An Elected House of Lords

House of Lords Reform
Reforming the House of Lords
Why the Electoral Reform Society is campaigning to reform the House of Lords

An Elected House of Lords

It is vital that any reform of the House of Lords builds on what works and tackles what doesn't.


The upper chamber fails to reflect the diversity of the society it supposedly represents. For the Lords to continue as an effective sense-check to parliament it must move with the times and include amongst its members people from a diversity of backgrounds and opinion. An elected house would mean no more cash-for-peerages and would help to open up the house to a more diverse membership.

Effective scrutiny

The Lords’ ability to conduct effective scrutiny of Government legislation must be preserved and enhanced by the reform. An upper house elected via the Single Transferable Vote would weaken party control over who gets seats in the Lords.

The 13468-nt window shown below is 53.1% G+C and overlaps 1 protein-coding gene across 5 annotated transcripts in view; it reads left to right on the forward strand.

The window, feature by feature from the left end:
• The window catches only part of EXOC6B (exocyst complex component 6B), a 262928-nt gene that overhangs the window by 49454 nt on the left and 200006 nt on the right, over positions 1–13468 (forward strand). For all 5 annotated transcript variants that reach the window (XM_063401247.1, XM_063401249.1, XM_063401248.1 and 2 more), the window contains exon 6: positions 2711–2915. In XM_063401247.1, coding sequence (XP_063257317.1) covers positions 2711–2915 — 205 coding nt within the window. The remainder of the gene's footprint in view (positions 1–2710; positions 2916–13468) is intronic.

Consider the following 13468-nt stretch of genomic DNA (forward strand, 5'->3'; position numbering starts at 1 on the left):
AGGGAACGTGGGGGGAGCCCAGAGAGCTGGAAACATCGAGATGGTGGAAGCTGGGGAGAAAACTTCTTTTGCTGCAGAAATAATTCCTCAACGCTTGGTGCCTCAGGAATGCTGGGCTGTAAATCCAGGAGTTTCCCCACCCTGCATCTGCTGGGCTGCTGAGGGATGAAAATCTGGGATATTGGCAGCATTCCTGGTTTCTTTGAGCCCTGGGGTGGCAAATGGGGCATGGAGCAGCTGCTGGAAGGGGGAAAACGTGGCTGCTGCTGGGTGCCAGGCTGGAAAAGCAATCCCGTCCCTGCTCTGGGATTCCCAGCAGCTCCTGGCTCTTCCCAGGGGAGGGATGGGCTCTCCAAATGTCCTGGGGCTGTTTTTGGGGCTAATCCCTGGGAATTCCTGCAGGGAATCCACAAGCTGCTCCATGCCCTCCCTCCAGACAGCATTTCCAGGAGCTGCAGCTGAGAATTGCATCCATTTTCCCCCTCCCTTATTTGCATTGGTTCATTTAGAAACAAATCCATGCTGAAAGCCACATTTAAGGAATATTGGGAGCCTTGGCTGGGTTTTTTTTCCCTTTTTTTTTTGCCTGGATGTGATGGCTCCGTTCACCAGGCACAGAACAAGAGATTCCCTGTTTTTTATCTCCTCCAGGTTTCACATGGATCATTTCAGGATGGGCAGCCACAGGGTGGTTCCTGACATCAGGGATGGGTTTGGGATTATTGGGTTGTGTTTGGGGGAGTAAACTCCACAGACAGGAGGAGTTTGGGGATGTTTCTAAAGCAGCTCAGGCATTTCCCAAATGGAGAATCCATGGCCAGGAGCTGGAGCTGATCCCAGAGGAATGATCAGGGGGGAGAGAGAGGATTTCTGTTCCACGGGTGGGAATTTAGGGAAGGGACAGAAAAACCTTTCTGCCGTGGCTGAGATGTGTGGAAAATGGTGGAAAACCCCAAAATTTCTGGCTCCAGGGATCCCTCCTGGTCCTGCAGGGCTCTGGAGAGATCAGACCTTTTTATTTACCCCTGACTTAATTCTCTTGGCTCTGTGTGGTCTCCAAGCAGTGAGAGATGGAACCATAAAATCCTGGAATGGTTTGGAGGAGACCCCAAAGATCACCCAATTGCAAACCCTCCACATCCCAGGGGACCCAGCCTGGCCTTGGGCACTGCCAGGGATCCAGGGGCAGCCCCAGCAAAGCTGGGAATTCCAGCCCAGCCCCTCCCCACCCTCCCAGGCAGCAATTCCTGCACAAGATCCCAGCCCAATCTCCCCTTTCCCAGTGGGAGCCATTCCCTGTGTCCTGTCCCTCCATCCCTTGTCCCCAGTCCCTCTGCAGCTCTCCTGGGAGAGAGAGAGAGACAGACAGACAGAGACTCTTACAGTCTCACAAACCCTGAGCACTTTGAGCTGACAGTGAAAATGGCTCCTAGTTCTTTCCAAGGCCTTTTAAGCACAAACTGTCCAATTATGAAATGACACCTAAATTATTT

Reform of the house would maintain and strengthen the independence of thought and action in the Lords. Not only would it weaken party control but it would also provide a level playing field for Independent candidates to get elected.

The Electoral Reform Society supports the following:

  • A 300 strong elected second chamber using the Single Transferable Vote form of proportional representation. This would mean it was both proportional and each member was individually elected.
  • Elections by thirds to ensure the House of Commons always had a fresher democratic mandate.
  • A 15 year term would mean members wouldn’t be constantly thinking of re-election.
  • Members of the second chamber should be banned from standing for the House of Commons for a period of 4 years, to stop it becoming a waiting room for the Commons.
  • Codifying existing conventions to ensure it would be technically and legally impossible for a new second chamber to bring government to a halt with American style gridlock.
  • There should be no reserved seats for Bishops of the Church of England, or indeed for any faith community leaders.
  • Positive measures to ensure diversity of party candidates beyond the 'usual suspects'.

For full details, read our report Direct elections for a reformed second chamber.